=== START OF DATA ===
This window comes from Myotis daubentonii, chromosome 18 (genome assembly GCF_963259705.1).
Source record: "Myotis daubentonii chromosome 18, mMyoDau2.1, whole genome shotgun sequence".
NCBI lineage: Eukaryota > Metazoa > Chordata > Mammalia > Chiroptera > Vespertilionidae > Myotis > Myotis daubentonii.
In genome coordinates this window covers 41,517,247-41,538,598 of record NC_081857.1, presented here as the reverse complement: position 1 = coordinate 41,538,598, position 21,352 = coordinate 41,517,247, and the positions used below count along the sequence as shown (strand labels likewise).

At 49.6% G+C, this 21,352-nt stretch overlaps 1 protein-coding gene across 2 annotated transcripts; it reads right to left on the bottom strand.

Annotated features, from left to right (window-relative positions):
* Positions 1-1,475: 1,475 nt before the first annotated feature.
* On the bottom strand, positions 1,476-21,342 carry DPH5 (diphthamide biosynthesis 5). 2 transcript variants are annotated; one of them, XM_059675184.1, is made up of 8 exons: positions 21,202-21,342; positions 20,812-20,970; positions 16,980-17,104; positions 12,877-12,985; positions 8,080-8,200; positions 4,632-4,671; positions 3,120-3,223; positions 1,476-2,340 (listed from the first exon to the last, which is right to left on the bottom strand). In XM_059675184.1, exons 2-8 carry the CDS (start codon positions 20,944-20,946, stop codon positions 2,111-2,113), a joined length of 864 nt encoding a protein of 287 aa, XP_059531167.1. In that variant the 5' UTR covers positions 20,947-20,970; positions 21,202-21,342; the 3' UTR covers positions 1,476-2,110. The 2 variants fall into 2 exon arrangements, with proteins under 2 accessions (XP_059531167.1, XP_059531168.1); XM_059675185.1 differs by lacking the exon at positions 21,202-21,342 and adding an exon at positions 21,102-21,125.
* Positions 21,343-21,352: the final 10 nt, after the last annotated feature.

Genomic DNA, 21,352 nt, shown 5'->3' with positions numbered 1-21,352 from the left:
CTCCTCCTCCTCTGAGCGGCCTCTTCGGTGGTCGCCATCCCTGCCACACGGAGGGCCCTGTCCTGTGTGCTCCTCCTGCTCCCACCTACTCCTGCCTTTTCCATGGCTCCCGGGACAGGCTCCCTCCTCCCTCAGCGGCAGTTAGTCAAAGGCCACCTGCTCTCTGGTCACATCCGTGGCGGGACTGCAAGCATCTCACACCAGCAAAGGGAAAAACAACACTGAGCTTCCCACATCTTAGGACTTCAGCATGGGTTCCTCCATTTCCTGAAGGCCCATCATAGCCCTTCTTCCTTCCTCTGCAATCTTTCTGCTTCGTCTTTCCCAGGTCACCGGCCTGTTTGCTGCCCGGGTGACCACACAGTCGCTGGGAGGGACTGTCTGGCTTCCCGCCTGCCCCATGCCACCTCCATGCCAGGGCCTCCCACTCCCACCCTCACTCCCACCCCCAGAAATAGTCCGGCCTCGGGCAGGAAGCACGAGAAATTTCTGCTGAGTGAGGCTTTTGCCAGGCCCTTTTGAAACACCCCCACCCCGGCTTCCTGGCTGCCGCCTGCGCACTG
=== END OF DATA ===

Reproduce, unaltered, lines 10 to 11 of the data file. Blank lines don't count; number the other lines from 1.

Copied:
Genomic DNA, 21,352 nt, shown 5'->3' with positions numbered 1-21,352 from the left:
CTCCTCCTCCTCTGAGCGGCCTCTTCGGTGGTCGCCATCCCTGCCACACGGAGGGCCCTGTCCTGTGTGCTCCTCCTGCTCCCACCTACTCCTGCCTTTTCCATGGCTCCCGGGACAGGCTCCCTCCTCCCTCAGCGGCAGTTAGTCAAAGGCCACCTGCTCTCTGGTCACATCCGTGGCGGGACTGCAAGCATCTCACACCAGCAAAGGGAAAAACAACACTGAGCTTCCCACATCTTAGGACTTCAGCATGGGTTCCTCCATTTCCTGAAGGCCCATCATAGCCCTTCTTCCTTCCTCTGCAATCTTTCTGCTTCGTCTTTCCCAGGTCACCGGCCTGTTTGCTGCCCGGGTGACCACACAGTCGCTGGGAGGGACTGTCTGGCTTCCCGCCTGCCCCATGCCACCTCCATGCCAGGGCCTCCCACTCCCACCCTCACTCCCACCCCCAGAAATAGTCCGGCCTCGGGCAGGAAGCACGAGAAATTTCTGCTGAGTGAGGCTTTTGCCAGGCCCTTTTGAAACACCCCCACCCCGGCTTCCTGGCTGCCGCCTGCGCACTG